Critiquing Critiques of Criticism

[Note: This post was inspired by my friend Lisa’s blog about worship music criticism.]

I remember the first time I criticized worship music. It was in kindergarten. We would sing this song where half the class would jump up and sing “praise ye the Lord,” then as they sat back down the other half would jump up and sing “hallelujah!” I decided it was shallow and repetitive, and as I recall we sang it all the time.
Fast-forward to the new millennium. I was a late-bloomer in terms of modern music, but I had embraced CCM (or “Contemporary Christian Music,” for the uninitiated) when I first heard Jesus Freak as a 12 year old. I’d amassed quite a collection of dc Talk, Jars of Clay, Caedmon’s Call, Third Day, Newsboys, Audio Adrenaline, and Five Iron Frenzy among many others. But now everyone was putting out worship albums and this made me really uncomfortable. How does one sell worship? What makes “worship music” different from “regular” CCM? On the former issue, I decided this was bandwagon profiteering; on the latter, it seemed pretty clear that worship music was simpler and more emotional.
Verdict delivered.
And with that, I all but walked away from CCM. Now a decade later, all I listen to is secular music, and even though I play on a couple worship teams regularly, I still think it’s some of the most artless music being made. And that bugs the crap out of me.
This is the point where I would normally lay out my evidence and try to bring you to the dark side. But instead I’d like to relate another experience that happened to me over Thanksgiving vacation.
My mom is a Pride & Prejudice fanatic (BBC version only, of course) and I’m not ashamed to admit that I love it, too. We watched the whole thing at least twice over Thanksgiving, and one scene struck me like never before, even though I knew it well. Darcy and Bingley are commenting on a party they went to the night before. Bingley was his usual, agreeable self, while Darcy was quite the opposite. And the exchange went something like this, “You know Darcy, I’ll never understand why you’re so determined to find fault with everything.” Darcy replies, “And I shall never understand why you’re so quick to approve of everything.”
One of the more life-changing discoveries of my time in seminary is the concept of paradigm shift, and how raw data doesn’t prove anything and may be interpreted differently under different overarching theories. And here it was before me: Darcy and Bingley saw all the same things, but they had already decided before they arrived what data they would privilege above the rest to validate their theories.
I am a critic. I always have been, and I think it is a gift from God. But this doesn’t mean I have to be a jerk, or that criticism has to define me. There are times when you have to turn off the switch. There are times when you need a Darcy in the room, and plenty of others when you don’t.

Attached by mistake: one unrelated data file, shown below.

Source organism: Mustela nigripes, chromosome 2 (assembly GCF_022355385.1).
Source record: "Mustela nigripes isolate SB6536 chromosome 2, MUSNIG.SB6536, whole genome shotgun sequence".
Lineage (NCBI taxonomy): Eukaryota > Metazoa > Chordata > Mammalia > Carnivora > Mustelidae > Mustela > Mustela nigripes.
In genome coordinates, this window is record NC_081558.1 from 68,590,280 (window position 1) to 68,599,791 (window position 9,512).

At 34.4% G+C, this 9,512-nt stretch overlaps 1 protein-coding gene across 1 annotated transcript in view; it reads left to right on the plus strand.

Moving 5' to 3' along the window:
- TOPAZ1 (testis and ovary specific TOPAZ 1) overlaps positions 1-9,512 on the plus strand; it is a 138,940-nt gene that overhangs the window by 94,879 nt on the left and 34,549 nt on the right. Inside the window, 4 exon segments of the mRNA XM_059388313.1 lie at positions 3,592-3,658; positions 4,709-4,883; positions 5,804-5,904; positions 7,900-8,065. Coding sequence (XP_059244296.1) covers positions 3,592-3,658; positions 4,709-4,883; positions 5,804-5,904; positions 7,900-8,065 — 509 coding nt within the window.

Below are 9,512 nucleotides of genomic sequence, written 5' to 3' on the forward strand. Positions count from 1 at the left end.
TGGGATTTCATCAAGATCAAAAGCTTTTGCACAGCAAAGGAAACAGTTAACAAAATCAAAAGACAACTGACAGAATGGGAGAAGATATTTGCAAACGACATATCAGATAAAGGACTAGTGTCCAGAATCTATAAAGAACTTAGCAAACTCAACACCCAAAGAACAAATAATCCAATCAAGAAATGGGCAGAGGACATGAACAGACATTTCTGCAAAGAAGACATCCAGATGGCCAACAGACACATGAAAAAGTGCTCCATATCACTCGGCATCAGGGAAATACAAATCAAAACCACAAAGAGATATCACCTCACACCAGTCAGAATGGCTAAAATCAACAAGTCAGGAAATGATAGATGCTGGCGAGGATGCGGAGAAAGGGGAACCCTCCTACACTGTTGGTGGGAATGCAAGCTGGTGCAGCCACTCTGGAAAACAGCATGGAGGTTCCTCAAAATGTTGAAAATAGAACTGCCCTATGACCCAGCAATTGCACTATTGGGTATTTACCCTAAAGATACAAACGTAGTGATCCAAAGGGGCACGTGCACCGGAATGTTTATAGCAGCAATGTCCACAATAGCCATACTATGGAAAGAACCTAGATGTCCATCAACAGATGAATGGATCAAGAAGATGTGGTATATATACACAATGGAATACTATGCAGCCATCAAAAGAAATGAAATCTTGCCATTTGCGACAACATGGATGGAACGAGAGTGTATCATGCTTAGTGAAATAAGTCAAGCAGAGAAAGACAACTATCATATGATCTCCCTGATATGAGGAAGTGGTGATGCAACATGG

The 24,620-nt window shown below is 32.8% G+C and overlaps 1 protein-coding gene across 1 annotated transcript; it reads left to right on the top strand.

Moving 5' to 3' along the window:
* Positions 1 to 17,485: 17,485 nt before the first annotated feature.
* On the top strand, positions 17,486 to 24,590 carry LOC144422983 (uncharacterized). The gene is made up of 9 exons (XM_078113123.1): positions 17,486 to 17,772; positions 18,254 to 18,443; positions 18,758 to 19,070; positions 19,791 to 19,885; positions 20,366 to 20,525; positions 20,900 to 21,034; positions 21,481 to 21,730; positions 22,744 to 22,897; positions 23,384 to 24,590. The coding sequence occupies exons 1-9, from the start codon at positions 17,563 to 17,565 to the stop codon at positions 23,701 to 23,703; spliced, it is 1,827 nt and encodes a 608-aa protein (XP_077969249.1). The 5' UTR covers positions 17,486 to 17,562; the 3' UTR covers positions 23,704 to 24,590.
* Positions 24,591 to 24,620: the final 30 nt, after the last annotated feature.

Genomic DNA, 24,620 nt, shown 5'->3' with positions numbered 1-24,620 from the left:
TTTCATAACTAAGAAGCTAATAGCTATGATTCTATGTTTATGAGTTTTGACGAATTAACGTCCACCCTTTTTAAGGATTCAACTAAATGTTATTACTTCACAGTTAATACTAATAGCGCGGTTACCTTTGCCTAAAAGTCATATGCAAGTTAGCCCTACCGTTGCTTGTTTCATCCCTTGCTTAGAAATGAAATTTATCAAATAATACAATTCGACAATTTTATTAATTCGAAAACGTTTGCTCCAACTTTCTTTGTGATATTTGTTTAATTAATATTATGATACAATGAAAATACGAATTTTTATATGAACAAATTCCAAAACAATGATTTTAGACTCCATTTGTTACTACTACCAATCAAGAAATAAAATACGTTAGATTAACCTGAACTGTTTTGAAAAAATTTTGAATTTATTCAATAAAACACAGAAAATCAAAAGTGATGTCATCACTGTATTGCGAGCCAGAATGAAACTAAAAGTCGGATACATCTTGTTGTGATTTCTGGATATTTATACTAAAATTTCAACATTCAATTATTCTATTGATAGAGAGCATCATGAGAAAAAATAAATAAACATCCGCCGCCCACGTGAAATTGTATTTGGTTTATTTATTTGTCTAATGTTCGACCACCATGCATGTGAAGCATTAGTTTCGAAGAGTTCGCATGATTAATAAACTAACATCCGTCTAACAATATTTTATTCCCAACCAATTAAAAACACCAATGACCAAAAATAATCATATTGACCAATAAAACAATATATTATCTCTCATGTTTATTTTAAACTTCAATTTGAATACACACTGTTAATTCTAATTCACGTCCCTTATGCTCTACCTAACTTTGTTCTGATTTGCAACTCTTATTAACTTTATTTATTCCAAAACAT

Afterward, we were making the 18-hour drive back from Michigan to Texas… which has now stretched to 24 once you add baby feedings… and I decided I would listen to Christmas music the whole way. “The verdict” had been passed on Christmas music many years ago, but I could tell that my Grinch-heart had grown a few sizes. I chose to enjoy the music, chose to see its worthier aspects and filter otherwise just criticism. And darned if I wasn’t happy. What’s more, I learned a lot about Christmas on that drive that almost 30 years of church hadn’t taught me. (I was going to blog about that on Christmas. Oh well. Maybe soon?)
I still haven’t exactly reconciled with CCM. I still think the Newsboys’ greatest triumph was 1996’s “Take Me to Your Leader,” although I haven’t heard their latest offering. But I’m learning that how I feel about this music is a decision I make, most likely before I even push play. And I’m convinced that there is a godly way to wear either Darcy’s hat or Bingley’s and maintain my integrity. And to tell you the truth, I wouldn’t mind seeing through Bingley’s eyes more often.
I recently heard Dr. Bingham observe that the Scopes Trial greatly embarrassed evangelicalism, and that many of our ranks feel that same embarrassment now when science and traditional readings of Scripture seem to conflict. Perhaps Baby Boomers struggle with this most; I’m not sure. But I’m inclined to think my generation is reacting the same way to more artistic and cultural concerns. We’re quick to judge music, movies, novels, dress, etc. not because we’ve thought through all the issues and are imposing godly standards in godly ways, but because we’re embarrassed. So we make fun of each other lest an outsider beat us to it and mistake us for being on the same team. (By the way, we are… in case you forgot.)
I think good will ultimately come out of all of this criticism flowing back and forth. I’m not here to really judge anybody. This time. Consciously. But I know my own heart, and I stand convicted of a lot today.

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